ORF 4.0 Database Changes

ORF has two major issues with the Greylisting and the Auto Sender Whitelist databases:

  • Sharing: databases cannot be shared between ORF instances
  • Reliability: the database engine is not rock solid on some systems

Sharing is a simple case. Database sharing would be needed on networks with more inbound email servers: it is no fun when an email gets temporarily rejected two times by Greylisting, just because the left hand doesn’t know what the right hand is doing.

Reliability is a bigger issue. Only few systems are affected by engine reliability issues (namely, database corruption) and we found no common points between them, also the issue never reproduced in our lab. Under unrealistically high direct engine load, we could get some database operations to fail, but we could never achieve anything as serious as a database corruption. Still, the fact that we could drive the database into failures indicates that something is wrong with the thread safety of the database engine.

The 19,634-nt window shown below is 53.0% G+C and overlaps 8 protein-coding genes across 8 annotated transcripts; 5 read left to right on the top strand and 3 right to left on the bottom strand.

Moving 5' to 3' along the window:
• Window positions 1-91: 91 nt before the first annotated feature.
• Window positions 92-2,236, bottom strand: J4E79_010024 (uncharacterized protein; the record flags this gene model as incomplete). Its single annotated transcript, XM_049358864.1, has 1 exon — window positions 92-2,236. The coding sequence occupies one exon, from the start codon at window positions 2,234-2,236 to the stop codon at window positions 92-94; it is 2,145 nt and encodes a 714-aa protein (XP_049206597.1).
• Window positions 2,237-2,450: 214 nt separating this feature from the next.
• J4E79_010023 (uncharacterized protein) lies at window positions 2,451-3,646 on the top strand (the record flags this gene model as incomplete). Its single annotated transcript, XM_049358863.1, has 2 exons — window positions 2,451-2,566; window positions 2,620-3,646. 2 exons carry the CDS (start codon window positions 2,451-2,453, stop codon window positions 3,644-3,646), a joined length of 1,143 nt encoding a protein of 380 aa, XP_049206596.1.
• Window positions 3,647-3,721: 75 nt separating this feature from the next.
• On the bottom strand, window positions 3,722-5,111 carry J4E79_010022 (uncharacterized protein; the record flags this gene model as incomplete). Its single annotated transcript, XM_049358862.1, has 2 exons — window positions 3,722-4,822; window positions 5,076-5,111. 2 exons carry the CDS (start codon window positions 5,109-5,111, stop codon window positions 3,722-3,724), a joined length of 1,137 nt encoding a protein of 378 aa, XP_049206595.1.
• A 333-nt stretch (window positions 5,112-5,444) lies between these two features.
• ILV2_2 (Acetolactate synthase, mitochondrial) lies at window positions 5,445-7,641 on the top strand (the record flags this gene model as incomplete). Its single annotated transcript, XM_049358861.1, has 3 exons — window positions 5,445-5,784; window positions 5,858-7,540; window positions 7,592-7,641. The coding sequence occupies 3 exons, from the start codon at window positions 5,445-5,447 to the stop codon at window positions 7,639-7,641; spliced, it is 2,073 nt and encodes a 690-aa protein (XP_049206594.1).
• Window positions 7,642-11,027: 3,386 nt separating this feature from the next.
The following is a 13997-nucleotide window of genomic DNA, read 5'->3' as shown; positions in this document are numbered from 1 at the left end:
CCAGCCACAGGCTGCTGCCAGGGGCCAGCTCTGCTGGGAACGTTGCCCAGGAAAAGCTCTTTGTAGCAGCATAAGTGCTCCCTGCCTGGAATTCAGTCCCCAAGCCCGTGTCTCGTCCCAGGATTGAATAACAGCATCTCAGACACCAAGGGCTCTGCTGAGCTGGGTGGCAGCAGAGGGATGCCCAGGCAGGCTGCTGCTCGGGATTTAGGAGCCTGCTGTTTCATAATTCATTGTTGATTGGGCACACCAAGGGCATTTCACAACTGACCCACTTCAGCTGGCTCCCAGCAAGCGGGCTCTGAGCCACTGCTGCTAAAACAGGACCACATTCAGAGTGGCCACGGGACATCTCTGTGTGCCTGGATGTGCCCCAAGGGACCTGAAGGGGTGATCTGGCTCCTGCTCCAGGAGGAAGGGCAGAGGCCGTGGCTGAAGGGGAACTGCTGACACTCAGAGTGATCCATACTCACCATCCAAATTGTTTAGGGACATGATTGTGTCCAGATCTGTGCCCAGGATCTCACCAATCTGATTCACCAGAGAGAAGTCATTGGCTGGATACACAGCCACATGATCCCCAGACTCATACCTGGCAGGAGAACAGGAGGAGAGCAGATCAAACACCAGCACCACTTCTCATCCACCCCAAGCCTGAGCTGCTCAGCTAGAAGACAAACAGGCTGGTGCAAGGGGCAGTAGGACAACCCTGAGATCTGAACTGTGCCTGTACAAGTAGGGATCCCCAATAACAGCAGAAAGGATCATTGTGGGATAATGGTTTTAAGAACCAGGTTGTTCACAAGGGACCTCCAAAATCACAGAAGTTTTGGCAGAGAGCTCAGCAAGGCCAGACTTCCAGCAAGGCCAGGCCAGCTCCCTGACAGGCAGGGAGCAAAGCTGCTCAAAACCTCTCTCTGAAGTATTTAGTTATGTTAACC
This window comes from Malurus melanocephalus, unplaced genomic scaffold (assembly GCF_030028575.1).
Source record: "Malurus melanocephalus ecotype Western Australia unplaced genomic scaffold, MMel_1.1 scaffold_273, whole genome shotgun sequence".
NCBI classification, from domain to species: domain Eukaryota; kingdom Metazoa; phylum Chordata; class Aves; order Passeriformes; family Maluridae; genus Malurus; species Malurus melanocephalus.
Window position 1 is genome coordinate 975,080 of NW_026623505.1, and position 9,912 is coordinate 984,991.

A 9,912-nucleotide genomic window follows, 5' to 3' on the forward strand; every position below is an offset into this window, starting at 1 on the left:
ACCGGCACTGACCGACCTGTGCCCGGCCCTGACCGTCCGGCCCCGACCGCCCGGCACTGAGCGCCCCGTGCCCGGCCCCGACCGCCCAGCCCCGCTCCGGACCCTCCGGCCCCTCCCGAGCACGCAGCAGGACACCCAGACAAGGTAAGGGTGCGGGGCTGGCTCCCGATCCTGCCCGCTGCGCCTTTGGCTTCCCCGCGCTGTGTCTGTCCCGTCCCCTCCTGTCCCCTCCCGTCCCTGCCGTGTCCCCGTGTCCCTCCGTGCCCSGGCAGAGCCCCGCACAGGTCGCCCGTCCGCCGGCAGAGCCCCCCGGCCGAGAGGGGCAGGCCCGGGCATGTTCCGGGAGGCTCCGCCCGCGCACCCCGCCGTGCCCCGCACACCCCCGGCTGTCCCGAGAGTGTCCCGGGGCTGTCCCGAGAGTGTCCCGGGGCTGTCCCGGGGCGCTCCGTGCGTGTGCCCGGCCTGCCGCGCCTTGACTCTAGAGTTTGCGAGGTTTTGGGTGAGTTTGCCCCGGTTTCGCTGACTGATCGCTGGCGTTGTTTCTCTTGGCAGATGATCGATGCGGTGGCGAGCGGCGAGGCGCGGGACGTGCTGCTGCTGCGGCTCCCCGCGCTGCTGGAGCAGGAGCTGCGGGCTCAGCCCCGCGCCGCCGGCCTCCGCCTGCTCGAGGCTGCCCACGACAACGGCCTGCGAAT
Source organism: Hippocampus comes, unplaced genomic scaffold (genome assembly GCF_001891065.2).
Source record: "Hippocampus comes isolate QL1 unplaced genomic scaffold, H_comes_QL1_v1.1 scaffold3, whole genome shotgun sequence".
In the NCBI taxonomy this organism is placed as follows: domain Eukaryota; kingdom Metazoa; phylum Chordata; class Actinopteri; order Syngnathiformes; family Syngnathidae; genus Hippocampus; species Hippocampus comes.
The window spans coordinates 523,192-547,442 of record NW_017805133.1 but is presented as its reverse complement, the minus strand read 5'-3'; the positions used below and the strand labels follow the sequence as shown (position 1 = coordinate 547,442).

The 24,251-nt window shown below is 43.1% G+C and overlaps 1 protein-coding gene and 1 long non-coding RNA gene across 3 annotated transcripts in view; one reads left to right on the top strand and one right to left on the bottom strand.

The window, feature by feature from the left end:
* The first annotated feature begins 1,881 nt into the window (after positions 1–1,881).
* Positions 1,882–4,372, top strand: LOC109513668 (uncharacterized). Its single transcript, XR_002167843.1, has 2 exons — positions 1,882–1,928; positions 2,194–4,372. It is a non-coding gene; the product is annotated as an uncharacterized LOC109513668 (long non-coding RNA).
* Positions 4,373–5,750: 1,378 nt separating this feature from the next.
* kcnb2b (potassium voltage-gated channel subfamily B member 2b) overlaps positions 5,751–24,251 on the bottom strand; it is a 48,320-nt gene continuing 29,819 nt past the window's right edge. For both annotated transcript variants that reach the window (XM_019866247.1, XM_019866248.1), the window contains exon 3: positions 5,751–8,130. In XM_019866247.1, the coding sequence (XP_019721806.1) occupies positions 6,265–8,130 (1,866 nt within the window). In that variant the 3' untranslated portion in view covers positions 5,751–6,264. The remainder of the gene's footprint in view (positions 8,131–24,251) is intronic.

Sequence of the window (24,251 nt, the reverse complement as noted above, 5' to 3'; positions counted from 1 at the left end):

In ORF 4.0, we will address both of these issues.

To fix the reliability problems, ORF 4.0 will limit all database operations to a single thread only. The engine is proven robust with single threaded use and although this limitation reduces the throughput, the database performance will be OK for most smaller systems. Typically, ORF operations on complete well within 1 second (even on a large database), so 60 * 60 * 24 = 86.400 operations can be performed a day, enough for approx. 50.000 emails/day. It is just rough estimation, but I think the actual figures will be better and for the question of scaling, the answer will be the same as for the other major issue.